Kildare and Dublin to go again
As Dublin prepared for last Sunday's Leinster Final, they were tagged as underdogs against a strong but highly inconsistent Kildare team. True, Dublin hadn't been tested by any major county in the run-up to the big game, but the underdog status probably galled the mighty men of the Metropolis.
However, after their performance at Croke Park on Sunday, they should count their blessings that they have survived to fight another day. When Kildare kicked their first point of the game to cancel Jim Gavin's score a minute earlier, we had a first taste of what would torment the Dubs throughout the 70 minutes - Kildare's ability to short-pass the ball down the field.
When they tried to counter the Lilywhites' flowing pass action, Dublin treated the ball like a hot potato, fumbling it almost every time it came sailing through the air in their direction. Dublin's defensive marking was nothing short of atrocious but the saviours on the day were Brian Stynes and Ciaran Whelan in midfield.
Kildare's lack of good long range kickers ultimately allowed Dublin off the hook, but the Lilywhites will have been more disappointed with the draw, having probably deserved the result on the balance of play.
Although Kildare are a more durable outfit than in years past, I believe that Declan Darcy's return from injury, which should help with scoring frees (at which the Dubs were atrocious on Sunday) should see Dublin advance.
Westmeath spring surprise
Dublin's minors would have been well happy had they escaped with a draw to fight another day, but they were seen off by a determined Westmeath by 2-9 to 1-10. Although the Dublin boys had a one man advantage for the bulk of the game, Westmeath's right-corner back being sent off after six minutes, they couldn't keep the gallant midlanders down for long. Westmeath were kept scoreless for the first 21 minutes of the second half, but a late goal that reduced a five-point deficit to just two was followed up with a flurry of points in an impressive Westmeath finish, as Dublin faded.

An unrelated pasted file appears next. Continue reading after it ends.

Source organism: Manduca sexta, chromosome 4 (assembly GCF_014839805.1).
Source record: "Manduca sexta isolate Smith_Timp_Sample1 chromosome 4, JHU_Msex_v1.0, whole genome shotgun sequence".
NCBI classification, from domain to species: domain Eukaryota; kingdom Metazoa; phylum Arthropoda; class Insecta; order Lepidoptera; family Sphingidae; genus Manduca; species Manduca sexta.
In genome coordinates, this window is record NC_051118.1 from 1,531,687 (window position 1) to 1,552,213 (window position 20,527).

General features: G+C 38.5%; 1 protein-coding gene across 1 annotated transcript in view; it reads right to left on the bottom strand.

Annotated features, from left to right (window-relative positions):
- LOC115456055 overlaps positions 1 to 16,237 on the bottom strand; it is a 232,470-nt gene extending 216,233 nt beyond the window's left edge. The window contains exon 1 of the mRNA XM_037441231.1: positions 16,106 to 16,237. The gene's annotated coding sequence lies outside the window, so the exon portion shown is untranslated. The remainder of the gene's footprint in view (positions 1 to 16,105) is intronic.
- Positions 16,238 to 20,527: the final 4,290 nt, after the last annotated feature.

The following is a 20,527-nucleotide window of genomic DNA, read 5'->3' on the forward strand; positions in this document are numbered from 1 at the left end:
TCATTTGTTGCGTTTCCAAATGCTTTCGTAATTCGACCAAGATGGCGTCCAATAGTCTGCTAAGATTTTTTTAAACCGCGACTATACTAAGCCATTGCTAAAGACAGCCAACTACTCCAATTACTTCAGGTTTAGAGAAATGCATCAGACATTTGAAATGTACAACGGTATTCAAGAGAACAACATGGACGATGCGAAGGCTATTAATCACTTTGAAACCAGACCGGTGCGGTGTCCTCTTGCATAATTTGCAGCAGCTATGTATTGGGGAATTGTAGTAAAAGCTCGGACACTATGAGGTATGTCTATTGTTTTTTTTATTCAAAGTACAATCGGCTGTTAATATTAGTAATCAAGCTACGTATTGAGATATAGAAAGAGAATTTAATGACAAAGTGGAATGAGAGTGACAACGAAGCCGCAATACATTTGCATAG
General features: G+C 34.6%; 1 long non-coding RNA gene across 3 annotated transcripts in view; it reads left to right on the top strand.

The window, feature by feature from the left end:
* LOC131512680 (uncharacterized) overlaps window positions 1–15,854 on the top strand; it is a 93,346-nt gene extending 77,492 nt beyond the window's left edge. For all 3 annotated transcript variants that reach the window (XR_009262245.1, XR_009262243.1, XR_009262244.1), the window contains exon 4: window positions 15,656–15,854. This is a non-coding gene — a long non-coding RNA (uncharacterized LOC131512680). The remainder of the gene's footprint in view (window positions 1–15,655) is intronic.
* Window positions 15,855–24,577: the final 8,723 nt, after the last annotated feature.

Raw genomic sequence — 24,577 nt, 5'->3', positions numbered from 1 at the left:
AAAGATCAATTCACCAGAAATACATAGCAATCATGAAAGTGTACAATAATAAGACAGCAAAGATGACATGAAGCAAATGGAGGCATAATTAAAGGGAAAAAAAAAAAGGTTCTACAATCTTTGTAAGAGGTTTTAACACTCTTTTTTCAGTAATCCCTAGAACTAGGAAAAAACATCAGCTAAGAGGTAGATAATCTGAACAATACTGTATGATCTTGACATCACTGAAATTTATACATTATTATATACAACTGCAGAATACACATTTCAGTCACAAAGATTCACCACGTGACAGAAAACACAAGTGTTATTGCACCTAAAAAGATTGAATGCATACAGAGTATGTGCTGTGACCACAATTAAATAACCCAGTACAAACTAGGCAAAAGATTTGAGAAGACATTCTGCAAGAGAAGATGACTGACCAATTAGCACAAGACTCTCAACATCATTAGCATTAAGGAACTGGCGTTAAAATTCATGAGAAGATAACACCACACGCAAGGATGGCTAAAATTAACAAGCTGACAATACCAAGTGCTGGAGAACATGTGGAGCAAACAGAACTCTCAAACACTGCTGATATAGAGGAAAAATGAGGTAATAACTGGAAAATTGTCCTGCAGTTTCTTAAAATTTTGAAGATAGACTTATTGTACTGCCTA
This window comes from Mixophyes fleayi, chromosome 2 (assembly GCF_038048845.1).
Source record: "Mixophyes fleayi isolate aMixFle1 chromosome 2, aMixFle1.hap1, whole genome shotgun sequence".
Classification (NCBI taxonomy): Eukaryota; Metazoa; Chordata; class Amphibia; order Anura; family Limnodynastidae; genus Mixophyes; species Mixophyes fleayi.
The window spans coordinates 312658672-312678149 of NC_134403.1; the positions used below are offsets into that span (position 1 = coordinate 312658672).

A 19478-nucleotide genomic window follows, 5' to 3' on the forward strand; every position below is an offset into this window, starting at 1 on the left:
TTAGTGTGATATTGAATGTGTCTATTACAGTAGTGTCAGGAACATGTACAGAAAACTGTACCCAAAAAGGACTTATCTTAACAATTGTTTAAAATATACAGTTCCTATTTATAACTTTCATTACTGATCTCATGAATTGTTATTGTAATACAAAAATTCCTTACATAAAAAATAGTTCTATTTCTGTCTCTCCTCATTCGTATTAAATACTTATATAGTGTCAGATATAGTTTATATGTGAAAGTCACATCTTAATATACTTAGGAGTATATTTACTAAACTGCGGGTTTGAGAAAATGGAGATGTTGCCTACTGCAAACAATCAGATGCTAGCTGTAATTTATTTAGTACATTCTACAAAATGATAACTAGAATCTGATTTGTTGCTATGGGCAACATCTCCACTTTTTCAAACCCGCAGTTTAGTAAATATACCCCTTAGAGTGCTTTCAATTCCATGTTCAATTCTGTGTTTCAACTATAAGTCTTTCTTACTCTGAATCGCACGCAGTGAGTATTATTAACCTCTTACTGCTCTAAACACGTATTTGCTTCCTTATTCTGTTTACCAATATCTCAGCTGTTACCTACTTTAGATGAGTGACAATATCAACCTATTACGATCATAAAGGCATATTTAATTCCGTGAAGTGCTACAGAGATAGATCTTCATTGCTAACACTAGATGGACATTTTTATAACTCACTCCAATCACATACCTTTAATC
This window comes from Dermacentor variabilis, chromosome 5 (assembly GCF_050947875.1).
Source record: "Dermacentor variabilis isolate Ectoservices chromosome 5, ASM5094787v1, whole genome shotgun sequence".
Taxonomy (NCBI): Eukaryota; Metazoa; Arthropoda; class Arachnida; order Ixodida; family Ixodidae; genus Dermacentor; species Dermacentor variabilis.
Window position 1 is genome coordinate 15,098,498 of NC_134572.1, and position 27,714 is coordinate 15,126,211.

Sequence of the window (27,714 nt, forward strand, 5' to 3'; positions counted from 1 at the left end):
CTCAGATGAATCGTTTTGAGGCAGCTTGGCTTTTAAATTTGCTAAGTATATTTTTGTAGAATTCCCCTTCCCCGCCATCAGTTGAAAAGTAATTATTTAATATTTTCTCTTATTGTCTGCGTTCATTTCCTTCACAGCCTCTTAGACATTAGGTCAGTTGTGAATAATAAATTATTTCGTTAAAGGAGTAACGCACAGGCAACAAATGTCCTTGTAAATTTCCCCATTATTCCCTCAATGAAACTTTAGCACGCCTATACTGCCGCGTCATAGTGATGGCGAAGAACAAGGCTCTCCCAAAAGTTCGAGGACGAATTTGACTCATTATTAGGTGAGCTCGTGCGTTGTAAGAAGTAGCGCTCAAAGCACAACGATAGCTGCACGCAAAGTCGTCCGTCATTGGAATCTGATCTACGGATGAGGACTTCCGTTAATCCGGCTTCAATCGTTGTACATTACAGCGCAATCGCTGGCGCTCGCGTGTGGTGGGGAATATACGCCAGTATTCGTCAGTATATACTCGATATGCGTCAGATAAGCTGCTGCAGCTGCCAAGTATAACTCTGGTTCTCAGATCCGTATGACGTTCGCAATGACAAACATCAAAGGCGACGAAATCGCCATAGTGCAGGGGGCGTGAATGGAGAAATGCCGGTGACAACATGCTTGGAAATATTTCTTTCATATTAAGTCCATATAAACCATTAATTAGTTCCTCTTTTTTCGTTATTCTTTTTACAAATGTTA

Easy for Galway
At Dr Hyde Park, Galway cruised to a 1-13 to 0-8 victory against a less than impressive Leitrim in the Connacht football final.
Considering their superiority (Leitrim only managed one score in the first half) Galway might well wonder how they emerged with just a six-point victory. The Tribesmen put 18 shots wide of the posts, giving manager John O'Mahony plenty to work on before the All-Ireland semi-final against either Dublin or Kildare.
Rooney gave his side's fans something to cheer about with his six of the total eight points for Leitrim, all of which came from frees.
Leitrim will now have a three to four month respite until the National League starts back in the Autumn while Galway march on unscathed and untested to the All-Ireland series.
Mayo's Minor footballers successfully defended their Connacht title with a 1-12 to 1-8 victory over Roscommon. It should have been more than a four-point margin between the sides, only for Mayo's astonishing 17 wides during the game. Nine of the wides were recorded in the first half, in which Mayo could only kick over two scores - both from frees - while Roscommon registered five points.
early second half goal for Mayo, however, changed the run of the game and led them to victory, although not without a fight by the Ros'.
Celtic scrape win
Across the water in Scotland, Celtic's new manager Martin O'Neill watched as the Bhoys earned him his first Premier League victory against Dundee Utd, albeit less than convincingly.
Chris Sutton enjoyed the perfect league debut in the Celtic shirt by scoring in the 68th minute to help Celtic to a 2-1 win.
But as Celtic fans know too well, it is too early for any aspirations of glory. Will they race ahead of their Glasgow rivals, Rangers, or will it just be another year of torment for the Bhoys' fans? These are the no-go questions for Celtic fans at this stage in the season.
We will just have to wait and see what O'Neill can conjure in the coming months.
BY DEREK COPLEY